Last weekend, Switzerland, led by the legendary Roger Federer and up-and-coming Stan Wawrinka, won its first-ever Davis Cup by defeating France (3-1) in the best-of-five final.
Roger, Stan, and the rest of the Swiss team won’t have too much time to bask in the glory of their 2014 title. The World Group for the 2015 Davis Cup is already set and the top-16 tennis nations will begin the long trek to glory on March 6-8.
Let’s take a look at the 2015 odds and preview the first round matchups.
Some familiar countries head the odds for the 2015 title. Despite not hoisting the trophy since 2001, France leads the 2015 odds at 5/2. Serbia, led by world No. 1 Novak Djokovic, is next at 9/2, while the up-start Canadians are third at 11/2. The defending champs, Switzerland, and the Czech Republic, which claimed the title in both 2012 and 2013, round out the top-five at 7/1 and 8/1, respectively.
France’s place at the top of the list is as much a product of their favorable draw as their quality of play. Serbia, Switzerland, Canada, and Croatia are all on the other half of the draw, meaning France would only have to defeat one of them in order to claim the title.
Here are the odds for all 16 countries to claim the 2015 Davis Cup. The number in parentheses denotes seeding for the 2015 tournament:
- France (1): 5/2
- Serbia (4): 9/2
- Canada (8): 11/2
- Switzerland (2): 7/1
- Czech Republic (3): 8/1
- Croatia: 9/1
- Argentina (5): 14/1
- Italy (6): 16/1
- USA (7): 18/1
- Great Britain: 30/1
- Australia: 33/1
- Germany: 40/1
- Japan: 40/1
- Belgium: 50/1
- Brazil: 100/1
- Kazakhstan: 175/1
2015 First-Round Preview:
Taking a look at the eight first-round matches, Switzerland will begin its title defense on the road against Belgium. The Swiss lead the all-time series with four wins in seven ties, including the last meeting in 2008. Coincidentally, Federer made his debut for his country against Belgium in 1999. That year, he lost the two singles matches he played. If he suits up this year, expect a different result against the overmatched Belgians.
France will face a tough test in its opener against Germany. The tie will be a rematch from 2014, when France narrowly edged Germany 3-2 in the quarterfinals, with Gael Monfils crushing Peter Gojowczyk in the decisive match (6-1, 7-6, 6-2). However, Germany was missing Tommy Haas, Philipp Kohlschreiber, and Florian Mayer last year, yet still managed to take two matches from a fully intact French squad. If any or all of them decide to play this year, France may have its hands full. That said, the French have traditionally dominated Germany at the event, winning eight of ten all-time ties.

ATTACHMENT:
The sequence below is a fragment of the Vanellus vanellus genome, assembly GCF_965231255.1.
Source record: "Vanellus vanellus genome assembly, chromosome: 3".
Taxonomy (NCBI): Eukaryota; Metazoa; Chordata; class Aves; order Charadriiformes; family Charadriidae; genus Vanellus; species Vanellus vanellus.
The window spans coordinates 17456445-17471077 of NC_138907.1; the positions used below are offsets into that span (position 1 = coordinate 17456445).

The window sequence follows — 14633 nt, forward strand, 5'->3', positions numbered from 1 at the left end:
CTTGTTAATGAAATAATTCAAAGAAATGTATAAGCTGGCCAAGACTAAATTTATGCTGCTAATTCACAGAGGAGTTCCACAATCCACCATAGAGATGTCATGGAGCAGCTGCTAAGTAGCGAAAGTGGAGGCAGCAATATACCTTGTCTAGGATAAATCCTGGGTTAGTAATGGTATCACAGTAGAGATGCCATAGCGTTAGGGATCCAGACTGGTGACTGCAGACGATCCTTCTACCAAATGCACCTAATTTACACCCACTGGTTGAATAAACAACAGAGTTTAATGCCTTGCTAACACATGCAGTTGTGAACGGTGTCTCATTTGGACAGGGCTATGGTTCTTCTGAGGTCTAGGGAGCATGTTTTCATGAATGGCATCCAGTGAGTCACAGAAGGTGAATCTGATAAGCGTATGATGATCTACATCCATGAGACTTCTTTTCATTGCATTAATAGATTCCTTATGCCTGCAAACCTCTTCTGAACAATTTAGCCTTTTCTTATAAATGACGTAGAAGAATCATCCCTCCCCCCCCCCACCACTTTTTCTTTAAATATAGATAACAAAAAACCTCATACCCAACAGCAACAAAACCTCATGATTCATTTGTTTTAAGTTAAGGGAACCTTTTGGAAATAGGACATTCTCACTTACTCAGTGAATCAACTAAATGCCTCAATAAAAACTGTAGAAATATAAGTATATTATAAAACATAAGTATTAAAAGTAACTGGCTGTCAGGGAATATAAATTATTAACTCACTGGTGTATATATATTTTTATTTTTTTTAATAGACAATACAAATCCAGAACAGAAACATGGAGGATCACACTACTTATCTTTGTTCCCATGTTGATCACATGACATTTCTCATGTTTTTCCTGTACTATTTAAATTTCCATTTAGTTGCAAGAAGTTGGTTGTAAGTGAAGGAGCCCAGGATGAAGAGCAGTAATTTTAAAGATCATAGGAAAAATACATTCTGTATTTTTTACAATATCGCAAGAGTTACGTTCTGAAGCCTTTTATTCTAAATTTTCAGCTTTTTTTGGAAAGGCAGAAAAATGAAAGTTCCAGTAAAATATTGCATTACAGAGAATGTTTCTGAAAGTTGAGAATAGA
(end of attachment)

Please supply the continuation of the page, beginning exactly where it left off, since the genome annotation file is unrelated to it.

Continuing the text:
For the second consecutive year, the US will face Great Britain. Last year, Andy Murray led the Brits to their first victory over the Americans since 1935. This time, the series will be held in Europe, and the Americans lack a true go-to player. Luckily for US coach Jim Courier, the Brits lack much depth behind Murray.
Elsewhere, the Czech Republic and Australia will meet for the first time ever. The Czechs were seeking their third consecutive title in 2014, but were ousted by France (4-1) in the semifinals. Australia will be looking for championship number 29, but its first since 2003. The Australian team may be an interesting mix of young and old; 33-year-old Lleyton Hewitt remains the top-ranked Australian in men’s singles (No. 50), but 18-year-old Nick Kyrgios (No. 52) is poised to overtake him this year, which is likely Hewitt’s last as a pro.
The ATP schedule-makers may be to blame for a new war, as they have pitted former belligerents – and age-old enemies – Croatia and Serbia against each other in the Round of 16. In addition to Djokovic, Serbia may have Janko Tipsarevic and doubles-specialist Nenad Zimonic on their formidable roster. Croatia did not make the World Group in 2014. Led by Marin Cilic, last year’s US Open champ, they will look to upset the favored Serbs in enemy territory in March. This will be the second tie between these two young countries; the first was in 2010, and the Serbs cruised to a 4-1 win.
For the first time since 1980, the classic South American soccer rivalry will play out on the tennis court as Argentina hosts Brazil. In their last meeting, the Argentines won 4-1 in Sao Paulo, and they’re favored to advance again this year.
Japan will square off with Canada for the second straight year. In 2014, Japan dominated a young Canadian squad, 4-1, in Tokyo. Now a year older and wiser – and back on home soil – Milos Raonic and company will look to repay the favor against Kei Nishikori and his countrymen.
Finally, Fabio Fognini and the Italians will travel to Kazakhstan. Last year, the Kazakhs, led by Andrey Golubev, surprised Belgium (3-2) in the opening round and forced Switzerland to a fifth-and-deciding match in the quarterfinals. They will look to continue their strong play against the heavily favored Italians this year.
(Photo credit: Doha Stadium Plus Qatar from Doha, Qatar (Roger Federer Uploaded by flickrworker) [CC-BY-2.0 (http://creativecommons.org/licenses/by/2.0)], via Wikimedia Commons.)